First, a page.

Ulaanbaatar. Ulan Bator. UB. The capital of Mongolia is somewhere I never thought I would visit, and it’s still a place I’m not completely sure that I would return to. But I would consider it an essential stop for anyone contemplating the Trans Mongolian Railway, because it’s not like anywhere else you will ever visit.
Our train rolled into the train station in Ulaanbaatar (that is the most common spelling by the way, although you’ll see a lot of variations) around midday. Because it was the end of April, there was still a chance for a bit of ice and snow on the ground and most of the tourist ger camps were only just beginning to open again after winter. We decided to base ourselves in UB instead of staying out in one of the national parks, a decision we were pretty happy about in the end!
How to describe Ulaanbaatar? It’s an overcrowded city, and one of the most polluted places in the world. It’s the capital of a landlocked country not widely visited by westerners, and most people only use it as a base for eco-tourism adventures. In some ways it looks like other Asian cities, but there’s also strong Russian influences. There are no huge shopping malls, and people live in gers on the edge of the city. But there’s also massive amounts of construction going on as giant apartment blocks spring up all over the place and five star hotels try to get established. People aren’t particularly friendly to tourists, but they aren’t unfriendly either. Small amounts of English are spoken, particularly by younger people, but the majority don’t speak any. It’s dusty and cold, and at times Mongolia can be a lawless and corrupt country. But it’s definitely worth a look.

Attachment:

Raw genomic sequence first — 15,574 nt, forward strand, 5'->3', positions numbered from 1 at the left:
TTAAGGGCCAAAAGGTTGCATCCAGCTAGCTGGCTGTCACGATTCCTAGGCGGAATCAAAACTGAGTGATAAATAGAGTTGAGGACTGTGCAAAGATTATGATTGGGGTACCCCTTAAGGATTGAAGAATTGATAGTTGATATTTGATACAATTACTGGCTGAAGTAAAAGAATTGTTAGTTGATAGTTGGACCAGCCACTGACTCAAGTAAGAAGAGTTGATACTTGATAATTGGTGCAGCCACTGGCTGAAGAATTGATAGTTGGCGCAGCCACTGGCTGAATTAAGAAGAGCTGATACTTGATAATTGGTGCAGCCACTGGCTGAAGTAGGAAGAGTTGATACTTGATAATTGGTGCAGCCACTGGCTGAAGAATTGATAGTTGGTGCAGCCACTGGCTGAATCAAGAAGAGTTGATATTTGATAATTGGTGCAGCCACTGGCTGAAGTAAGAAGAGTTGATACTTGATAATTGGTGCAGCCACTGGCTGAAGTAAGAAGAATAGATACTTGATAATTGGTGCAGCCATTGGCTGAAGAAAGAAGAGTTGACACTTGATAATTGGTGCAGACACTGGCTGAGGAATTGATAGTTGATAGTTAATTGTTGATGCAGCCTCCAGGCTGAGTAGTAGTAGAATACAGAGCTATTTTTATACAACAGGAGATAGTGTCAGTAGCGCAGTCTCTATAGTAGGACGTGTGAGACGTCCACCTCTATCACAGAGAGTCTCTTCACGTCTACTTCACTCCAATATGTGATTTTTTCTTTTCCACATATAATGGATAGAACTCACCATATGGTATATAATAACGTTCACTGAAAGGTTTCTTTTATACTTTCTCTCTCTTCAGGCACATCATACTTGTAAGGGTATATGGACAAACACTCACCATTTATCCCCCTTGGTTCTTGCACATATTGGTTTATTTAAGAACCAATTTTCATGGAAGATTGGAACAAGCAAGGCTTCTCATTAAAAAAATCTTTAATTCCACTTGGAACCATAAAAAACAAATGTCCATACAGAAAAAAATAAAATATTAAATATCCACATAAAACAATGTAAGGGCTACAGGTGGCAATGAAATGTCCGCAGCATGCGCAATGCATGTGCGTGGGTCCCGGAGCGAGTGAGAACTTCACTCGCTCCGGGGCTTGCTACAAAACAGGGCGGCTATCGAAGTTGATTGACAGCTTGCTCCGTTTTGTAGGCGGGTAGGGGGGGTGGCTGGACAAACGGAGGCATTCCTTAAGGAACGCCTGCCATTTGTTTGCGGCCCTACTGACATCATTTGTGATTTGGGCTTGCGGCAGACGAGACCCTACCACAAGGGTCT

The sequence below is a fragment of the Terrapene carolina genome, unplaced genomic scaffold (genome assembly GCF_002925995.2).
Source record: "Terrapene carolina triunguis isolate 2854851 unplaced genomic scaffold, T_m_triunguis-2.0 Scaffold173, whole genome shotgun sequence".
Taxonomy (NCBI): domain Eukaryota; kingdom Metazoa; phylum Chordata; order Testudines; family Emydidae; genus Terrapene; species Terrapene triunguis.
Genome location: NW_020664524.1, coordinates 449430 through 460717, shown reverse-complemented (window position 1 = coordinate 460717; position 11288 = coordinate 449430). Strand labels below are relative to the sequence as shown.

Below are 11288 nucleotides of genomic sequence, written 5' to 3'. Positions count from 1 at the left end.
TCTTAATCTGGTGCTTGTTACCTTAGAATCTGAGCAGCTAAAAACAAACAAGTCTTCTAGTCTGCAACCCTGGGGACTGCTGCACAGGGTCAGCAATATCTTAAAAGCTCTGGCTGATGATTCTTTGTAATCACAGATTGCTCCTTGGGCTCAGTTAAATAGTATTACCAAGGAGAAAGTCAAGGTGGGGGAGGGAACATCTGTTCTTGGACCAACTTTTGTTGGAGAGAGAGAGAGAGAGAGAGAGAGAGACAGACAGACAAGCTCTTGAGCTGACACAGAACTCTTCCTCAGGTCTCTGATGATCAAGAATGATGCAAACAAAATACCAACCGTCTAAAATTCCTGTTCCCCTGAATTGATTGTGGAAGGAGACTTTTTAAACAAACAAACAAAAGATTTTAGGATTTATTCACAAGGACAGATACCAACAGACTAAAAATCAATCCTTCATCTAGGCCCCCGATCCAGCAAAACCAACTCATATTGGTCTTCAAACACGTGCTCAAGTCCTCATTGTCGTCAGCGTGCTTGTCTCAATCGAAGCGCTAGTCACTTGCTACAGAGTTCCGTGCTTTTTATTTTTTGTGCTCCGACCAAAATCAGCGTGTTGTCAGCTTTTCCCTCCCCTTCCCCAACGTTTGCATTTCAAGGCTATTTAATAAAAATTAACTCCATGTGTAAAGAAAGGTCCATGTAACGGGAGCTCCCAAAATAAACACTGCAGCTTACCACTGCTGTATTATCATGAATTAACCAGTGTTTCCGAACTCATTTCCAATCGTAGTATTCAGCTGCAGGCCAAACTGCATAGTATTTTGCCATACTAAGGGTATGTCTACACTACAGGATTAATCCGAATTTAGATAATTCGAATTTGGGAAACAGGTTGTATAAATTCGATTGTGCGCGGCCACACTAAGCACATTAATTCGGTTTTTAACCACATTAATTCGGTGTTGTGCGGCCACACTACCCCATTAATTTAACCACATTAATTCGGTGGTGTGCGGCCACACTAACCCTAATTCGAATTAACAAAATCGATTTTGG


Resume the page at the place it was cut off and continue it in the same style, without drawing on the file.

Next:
Hotels in Ulaanbaatar are surprisingly expensive. We ended up choosing Best Western Gobi’s Kelso, which is a bit out of the way but was clean, comfortable and had staff who spoke excellent English. The restaurant was also pretty good, with vegetarian options and plenty to choose from – there’s also nothing else around by the hotel, so you’ll probably end up eating here. Breakfast was included in the price.
We were met at the train station by the manager, who let us know that due to a conference happening in the city a rule had just been put in place that cars could only be driven on alternate days depending on whether their license plate started with an odd or even number. This was our first warning that traffic congestion in UB would be like nothing we’d encountered before. From further reading this appears to be a common traffic control strategy in UB.
Why did this matter? The hotel had only one car, and we’d planned to go on a day trip the next day. But they wouldn’t be able to drive their car in the city centre, and although they could make alternate arrangements it might be easier to just do this trip immediately. So after 30 hours on the train we had a quick shower and then drove straight to the giant statue of Chinggis Khan (Genghis Khan).